IV. if the cluster distance between the first cluster and the second cluster is smaller than or equal to a predetermined relation between the first size and the second size, merging the first cluster and the second cluster to form a merged cluster, and
V. if the cluster distance is larger than the predetermined relation, selecting a further first cluster and a further second cluster and repeating substeps II through IV using the further first cluster as the first cluster and using the further second cluster as the second cluster.
8. The method according to claim 7, wherein substep (B) includes the following substep:
VI. determining a center cluster of the plurality of clusters from the merged cluster.
9. The method according to claim 3, wherein each of the user aggregated rules is determined by obtaining a center of the at least one corresponding cluster.
10. The method according to claim 3, wherein the similar dynamic rules include non-identical rules.
11. The method according to claim 1, wherein step (a) further includes the substep of retrieving a previous dynamic profile of the user, and wherein step (f) includes the substep of combining the previous dynamic profile to the static profile and the dynamic profile to form the user profile.
12. The method according to claim 1, wherein at least one rule of the user aggregated rules includes a plurality of conditions.
13. The method according to claim 1, further comprising the step of:
g) before step (d), providing the user aggregated rules to an expert.
14. The method according to claim 1, wherein the desired criteria is a user-desired criteria.
15. A method for providing suggestions to a user based on a user profile associated with the user, comprising the steps of:
a) receiving user current state information associated with the user;
b) retrieving a static profile associated with the user, the static profile including factual user information corresponding to user preferences;
c) retrieving a dynamic profile associated with the user, the dynamic profile including rules corresponding to user repetitive transactions;
d) compressing the rules of the dynamic profile to form aggregated rules as a function of a predetermined similarity criteria;
e) selecting at least one rule from the aggregated rules based on a desired criteria;
f) matching user dynamic rules to the at least one selected rule to update the dynamic profile;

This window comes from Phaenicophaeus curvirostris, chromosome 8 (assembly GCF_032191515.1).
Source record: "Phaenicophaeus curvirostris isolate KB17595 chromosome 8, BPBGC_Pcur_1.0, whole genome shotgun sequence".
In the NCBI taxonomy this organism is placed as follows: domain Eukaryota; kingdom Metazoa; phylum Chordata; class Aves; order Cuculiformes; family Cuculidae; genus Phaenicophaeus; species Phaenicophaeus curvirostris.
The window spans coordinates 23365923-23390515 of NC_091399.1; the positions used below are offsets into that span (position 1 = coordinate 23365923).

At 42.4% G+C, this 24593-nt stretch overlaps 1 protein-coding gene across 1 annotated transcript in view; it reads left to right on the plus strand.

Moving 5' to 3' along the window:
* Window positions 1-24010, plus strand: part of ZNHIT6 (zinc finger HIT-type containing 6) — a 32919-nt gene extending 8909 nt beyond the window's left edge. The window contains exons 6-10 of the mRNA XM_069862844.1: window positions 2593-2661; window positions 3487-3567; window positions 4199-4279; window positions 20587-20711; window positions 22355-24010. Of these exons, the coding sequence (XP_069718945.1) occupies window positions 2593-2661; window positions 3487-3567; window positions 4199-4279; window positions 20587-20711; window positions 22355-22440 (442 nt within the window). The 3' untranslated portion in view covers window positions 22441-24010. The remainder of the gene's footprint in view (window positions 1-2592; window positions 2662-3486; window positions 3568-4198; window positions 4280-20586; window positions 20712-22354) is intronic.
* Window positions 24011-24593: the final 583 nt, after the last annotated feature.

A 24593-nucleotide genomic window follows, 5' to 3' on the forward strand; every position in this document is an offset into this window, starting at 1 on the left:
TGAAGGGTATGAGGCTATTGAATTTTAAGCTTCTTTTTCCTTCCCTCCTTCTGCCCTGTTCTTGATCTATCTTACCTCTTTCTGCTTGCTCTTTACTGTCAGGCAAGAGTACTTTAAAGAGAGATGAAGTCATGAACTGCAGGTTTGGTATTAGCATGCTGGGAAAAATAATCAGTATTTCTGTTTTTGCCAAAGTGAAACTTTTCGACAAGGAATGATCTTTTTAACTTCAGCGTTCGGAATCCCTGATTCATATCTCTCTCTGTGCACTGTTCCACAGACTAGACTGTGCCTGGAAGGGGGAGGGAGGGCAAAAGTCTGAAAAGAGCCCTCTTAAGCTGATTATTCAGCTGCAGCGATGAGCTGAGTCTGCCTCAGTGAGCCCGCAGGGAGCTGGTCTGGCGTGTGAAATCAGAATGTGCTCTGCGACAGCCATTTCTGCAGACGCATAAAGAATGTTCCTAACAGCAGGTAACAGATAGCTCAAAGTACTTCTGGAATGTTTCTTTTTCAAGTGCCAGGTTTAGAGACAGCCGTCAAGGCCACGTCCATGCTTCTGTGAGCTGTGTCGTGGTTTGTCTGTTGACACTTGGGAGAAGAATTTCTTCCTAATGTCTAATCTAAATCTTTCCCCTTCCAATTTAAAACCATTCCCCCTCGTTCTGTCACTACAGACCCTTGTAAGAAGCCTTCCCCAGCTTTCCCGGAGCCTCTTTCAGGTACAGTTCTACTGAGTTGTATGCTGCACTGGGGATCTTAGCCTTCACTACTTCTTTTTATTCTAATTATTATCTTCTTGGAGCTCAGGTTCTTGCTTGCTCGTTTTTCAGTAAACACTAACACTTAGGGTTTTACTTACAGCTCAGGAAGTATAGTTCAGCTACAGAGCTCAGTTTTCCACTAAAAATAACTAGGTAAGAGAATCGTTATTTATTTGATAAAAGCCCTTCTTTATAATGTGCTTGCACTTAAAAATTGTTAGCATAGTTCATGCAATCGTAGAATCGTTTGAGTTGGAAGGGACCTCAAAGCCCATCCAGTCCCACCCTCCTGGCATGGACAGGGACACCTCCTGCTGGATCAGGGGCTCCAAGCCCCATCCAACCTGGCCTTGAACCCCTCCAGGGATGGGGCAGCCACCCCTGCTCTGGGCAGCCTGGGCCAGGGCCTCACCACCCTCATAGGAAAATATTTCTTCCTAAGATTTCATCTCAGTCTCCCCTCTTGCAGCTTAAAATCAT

g) combining the static profile and the dynamic profile to form the user profile; and
h) providing the suggestions to the user as a function of the user profile and the user current state information.
16. The method according to claim 15, further comprising the step of,
i) after step (g) and before step (h), receiving present state-of-the-world information corresponding to the user profile and the user current state information.
17. The method according to claim 16, further comprising the step of:
j) after step (a) and before step (b), receiving past transactional information associated with the user.
18. The method according to claim 16, wherein step (d) includes the following substeps:
i. determining a plurality of similar dynamic rules from the user dynamic rules,
ii. combining the plurality of similar dynamic rules into at least one corresponding cluster, and
iii. generating the user aggregated rules as a function of the at least one corresponding cluster.
19. The method according to claim 18, wherein the similar dynamic rules include non-identical rules.
20. The method according to claim 15, wherein at least one rule of the aggregated rules includes a plurality of conditions.
21. The method according to claim 15, further comprising the step of:
k) before step (e), providing the aggregated rules corresponding to the dynamic profile to an expert.
22. The method according to claim 15, herein the desired criteria is a user-desired criteria.
23. A system for generating a user profile for a user based on a static profile and a dynamic profile of the user, the static profile including factual user information corresponding to substantially fixed user information, the dynamic profile including user dynamic rules corresponding to transactional user information, the system comprising:
a storage arrangement storing the static and dynamic profiles of the user; and